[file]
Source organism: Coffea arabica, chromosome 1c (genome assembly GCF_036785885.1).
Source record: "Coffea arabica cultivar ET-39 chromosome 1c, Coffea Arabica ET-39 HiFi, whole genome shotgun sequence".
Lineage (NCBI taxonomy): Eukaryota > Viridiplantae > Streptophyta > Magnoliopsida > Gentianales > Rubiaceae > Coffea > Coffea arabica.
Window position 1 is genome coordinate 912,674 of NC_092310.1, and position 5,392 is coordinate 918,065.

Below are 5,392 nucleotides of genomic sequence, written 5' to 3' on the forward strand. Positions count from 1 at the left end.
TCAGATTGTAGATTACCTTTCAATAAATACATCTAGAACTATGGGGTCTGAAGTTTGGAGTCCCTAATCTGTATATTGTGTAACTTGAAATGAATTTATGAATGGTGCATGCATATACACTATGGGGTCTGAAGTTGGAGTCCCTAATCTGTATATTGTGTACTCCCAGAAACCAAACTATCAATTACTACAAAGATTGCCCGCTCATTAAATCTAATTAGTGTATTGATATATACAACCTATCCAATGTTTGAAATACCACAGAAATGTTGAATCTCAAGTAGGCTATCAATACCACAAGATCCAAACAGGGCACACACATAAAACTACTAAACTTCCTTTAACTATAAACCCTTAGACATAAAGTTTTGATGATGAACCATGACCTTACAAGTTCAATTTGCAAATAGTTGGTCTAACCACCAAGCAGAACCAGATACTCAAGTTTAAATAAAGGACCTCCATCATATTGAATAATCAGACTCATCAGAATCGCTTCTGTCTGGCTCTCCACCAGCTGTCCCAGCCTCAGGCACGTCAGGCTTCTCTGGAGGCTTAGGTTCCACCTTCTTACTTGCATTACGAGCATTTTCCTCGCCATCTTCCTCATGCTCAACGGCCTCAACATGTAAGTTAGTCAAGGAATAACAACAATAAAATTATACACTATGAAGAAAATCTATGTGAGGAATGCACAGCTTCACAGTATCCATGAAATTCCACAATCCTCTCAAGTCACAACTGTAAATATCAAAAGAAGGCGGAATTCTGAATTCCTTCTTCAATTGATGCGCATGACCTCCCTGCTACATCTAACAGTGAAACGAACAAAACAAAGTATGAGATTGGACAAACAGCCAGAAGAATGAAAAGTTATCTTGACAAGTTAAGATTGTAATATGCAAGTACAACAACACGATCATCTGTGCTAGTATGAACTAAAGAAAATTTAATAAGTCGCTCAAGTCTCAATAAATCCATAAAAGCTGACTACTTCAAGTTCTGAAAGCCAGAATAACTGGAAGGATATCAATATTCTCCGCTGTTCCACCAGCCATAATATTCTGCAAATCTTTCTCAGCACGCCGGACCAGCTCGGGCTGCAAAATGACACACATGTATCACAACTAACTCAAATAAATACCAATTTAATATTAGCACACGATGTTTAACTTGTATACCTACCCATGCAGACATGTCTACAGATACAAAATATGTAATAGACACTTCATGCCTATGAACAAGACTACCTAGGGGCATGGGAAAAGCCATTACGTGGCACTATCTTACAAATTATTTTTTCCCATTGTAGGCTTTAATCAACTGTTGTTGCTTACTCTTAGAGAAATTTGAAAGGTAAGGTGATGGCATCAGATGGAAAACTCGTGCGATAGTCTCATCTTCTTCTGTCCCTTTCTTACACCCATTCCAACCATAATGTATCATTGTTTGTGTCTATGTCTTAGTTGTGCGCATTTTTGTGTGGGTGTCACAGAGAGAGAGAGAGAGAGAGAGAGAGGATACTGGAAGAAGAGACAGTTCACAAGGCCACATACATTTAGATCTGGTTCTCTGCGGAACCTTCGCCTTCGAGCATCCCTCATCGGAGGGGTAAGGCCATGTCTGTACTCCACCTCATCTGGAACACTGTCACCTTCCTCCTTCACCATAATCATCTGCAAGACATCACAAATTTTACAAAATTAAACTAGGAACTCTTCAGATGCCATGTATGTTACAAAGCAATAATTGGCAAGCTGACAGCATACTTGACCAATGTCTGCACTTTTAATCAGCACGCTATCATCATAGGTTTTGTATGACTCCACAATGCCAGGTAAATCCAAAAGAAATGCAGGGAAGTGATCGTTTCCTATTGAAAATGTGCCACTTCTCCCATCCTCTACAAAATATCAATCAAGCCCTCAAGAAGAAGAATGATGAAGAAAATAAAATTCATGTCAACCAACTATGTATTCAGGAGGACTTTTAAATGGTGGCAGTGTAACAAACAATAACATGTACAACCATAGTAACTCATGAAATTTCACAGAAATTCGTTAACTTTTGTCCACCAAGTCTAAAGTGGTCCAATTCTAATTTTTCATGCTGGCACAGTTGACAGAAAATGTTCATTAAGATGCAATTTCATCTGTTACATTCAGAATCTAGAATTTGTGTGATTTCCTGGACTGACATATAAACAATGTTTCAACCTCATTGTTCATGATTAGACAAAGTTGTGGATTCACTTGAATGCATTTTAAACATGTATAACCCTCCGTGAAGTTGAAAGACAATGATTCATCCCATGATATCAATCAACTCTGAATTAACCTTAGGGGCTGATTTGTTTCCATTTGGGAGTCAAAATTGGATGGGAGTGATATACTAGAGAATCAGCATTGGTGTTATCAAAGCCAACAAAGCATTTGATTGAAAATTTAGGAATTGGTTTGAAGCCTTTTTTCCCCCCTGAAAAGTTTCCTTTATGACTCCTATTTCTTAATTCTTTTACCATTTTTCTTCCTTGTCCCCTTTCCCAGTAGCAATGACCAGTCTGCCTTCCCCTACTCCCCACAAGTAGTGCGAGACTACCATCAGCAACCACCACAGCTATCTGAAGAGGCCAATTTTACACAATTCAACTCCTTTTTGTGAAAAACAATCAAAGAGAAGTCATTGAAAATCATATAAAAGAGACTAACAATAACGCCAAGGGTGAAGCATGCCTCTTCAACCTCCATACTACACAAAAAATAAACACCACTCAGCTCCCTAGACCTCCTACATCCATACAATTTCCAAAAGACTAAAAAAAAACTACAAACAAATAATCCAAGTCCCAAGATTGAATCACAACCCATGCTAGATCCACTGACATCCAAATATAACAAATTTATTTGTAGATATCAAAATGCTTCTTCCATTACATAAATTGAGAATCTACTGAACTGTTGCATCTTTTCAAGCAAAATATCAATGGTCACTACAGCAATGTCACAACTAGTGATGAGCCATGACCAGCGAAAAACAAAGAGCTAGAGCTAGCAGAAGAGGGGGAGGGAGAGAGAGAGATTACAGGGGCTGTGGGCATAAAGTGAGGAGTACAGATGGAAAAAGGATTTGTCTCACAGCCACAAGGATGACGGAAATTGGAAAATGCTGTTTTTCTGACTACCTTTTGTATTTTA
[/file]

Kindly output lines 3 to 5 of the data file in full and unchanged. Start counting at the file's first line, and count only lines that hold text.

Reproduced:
Lineage (NCBI taxonomy): Eukaryota > Viridiplantae > Streptophyta > Magnoliopsida > Gentianales > Rubiaceae > Coffea > Coffea arabica.
Window position 1 is genome coordinate 912,674 of NC_092310.1, and position 5,392 is coordinate 918,065.

Below are 5,392 nucleotides of genomic sequence, written 5' to 3' on the forward strand. Positions count from 1 at the left end.